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3. I stole noiselessly up behind her, and she did not hear The window was full of artificial flowers, of the cheapest sort, but of very gay colors. Here and there a knot of ribbon or a bit of lace had been tastefully added, and the whole effect was really remarkable gay and pretty. Tap, tap, tap, went the small hand against the window-pane, and with every tap the unconscious little creature murmured, in a half-whispering, half-singing voice: "I choose that color." "I choose. that color." "I choose that color."


4. I stood motionless. I could not see her face, but there was in her whole attitude and tone the heartiest content and delight. I moved a little to the right, hoping to see her face without her seeing me, but the slight movement caught her ear, and in a second she had sprung aside and turned toward The spell was broken. She was no longer the queen of an air-castle decking herself in all the rainbow-hues which pleased her eye. She was a poor beggar child, out in the rain, and a little frightened at the approach of a stranger. She did not move away, however, but stood eyeing me irresolutely, with that pathetic mixture of interrogation and defiance in her face which is so often seen in the prematurelydeveloped faces of poverty-stricken children.

5. "Aren't the colors pretty?" I said. She brightened instantly. "Yes, ma'am, I'd like a gown of that blue color." "But you will take cold standing in the wet," said I. Won't you come under my umbrella?" She looked down at her wet dress suddenly, as if it had not occurred to her before that it was raining. Then she drew first one little foot and then the other out of the muddy puddle in which she had been standing, and moving a little closer to the window, said, "I'm not going home just yet, ma'am. I'd like to stay here a while."

6. So I left her. But after I had gone a few blocks the impulse seized me to return by a cross street and see if she were still there. Tears sprang to my eyes as I first caught sight of the upright little figure, standing in the same spot, still pointing with the rhythmic finger to the blues and reds and yellows, and half chanting under her breath as before:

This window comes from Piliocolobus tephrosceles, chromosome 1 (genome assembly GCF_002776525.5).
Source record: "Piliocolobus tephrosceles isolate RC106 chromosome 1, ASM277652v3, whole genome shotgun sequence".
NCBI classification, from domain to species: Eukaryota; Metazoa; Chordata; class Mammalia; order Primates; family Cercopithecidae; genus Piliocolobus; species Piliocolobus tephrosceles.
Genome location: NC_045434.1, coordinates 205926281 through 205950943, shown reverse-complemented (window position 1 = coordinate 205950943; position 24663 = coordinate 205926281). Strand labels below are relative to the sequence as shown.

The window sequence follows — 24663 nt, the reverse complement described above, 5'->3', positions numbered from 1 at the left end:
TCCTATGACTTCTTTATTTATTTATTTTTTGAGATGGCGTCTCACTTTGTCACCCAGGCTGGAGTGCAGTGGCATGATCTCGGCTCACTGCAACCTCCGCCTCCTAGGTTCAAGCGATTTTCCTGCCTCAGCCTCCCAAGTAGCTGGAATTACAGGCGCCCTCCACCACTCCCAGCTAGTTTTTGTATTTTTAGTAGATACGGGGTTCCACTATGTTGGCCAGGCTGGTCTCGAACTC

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"I choose that color." "I choose that color." "I choose that color."

7. I went quietly on my way, without disturbing her again. But I said in my heart, "Little messenger, interpreter, teacher, I will remember you all my life!" Why should days be ever dark, life ever be colorless? There is always sun; there are always blue and scarlet and yellow and purple. We cannot reach them, perhaps, but we can see them; if it is only "through a glass” and “darkly," still we can see them. We can "choose our colors.


8. It rains, perhaps, and we are standing in the cold. Never mind. If we look earnestly enough at the brightness which is on the other side the glass, we shall forget the wet and not feel the cold. And now and then a passer-by who has rolled himself up in furs to keep out the cold, but shivers nevertheless, who has money in his purse to buy many colors, if he likes, but, nevertheless, goes grumbling because some colors are too dear for him,—such a passer-by, chancing to hear our voice, and see the atmosphere of our content, may learn a wondrous secret-that pennilessness is not poverty and ownership is not possession; that to be without is not always to lack, and to reach is not to attain; that sunlight is for all eyes that look up, and color for those who "choose."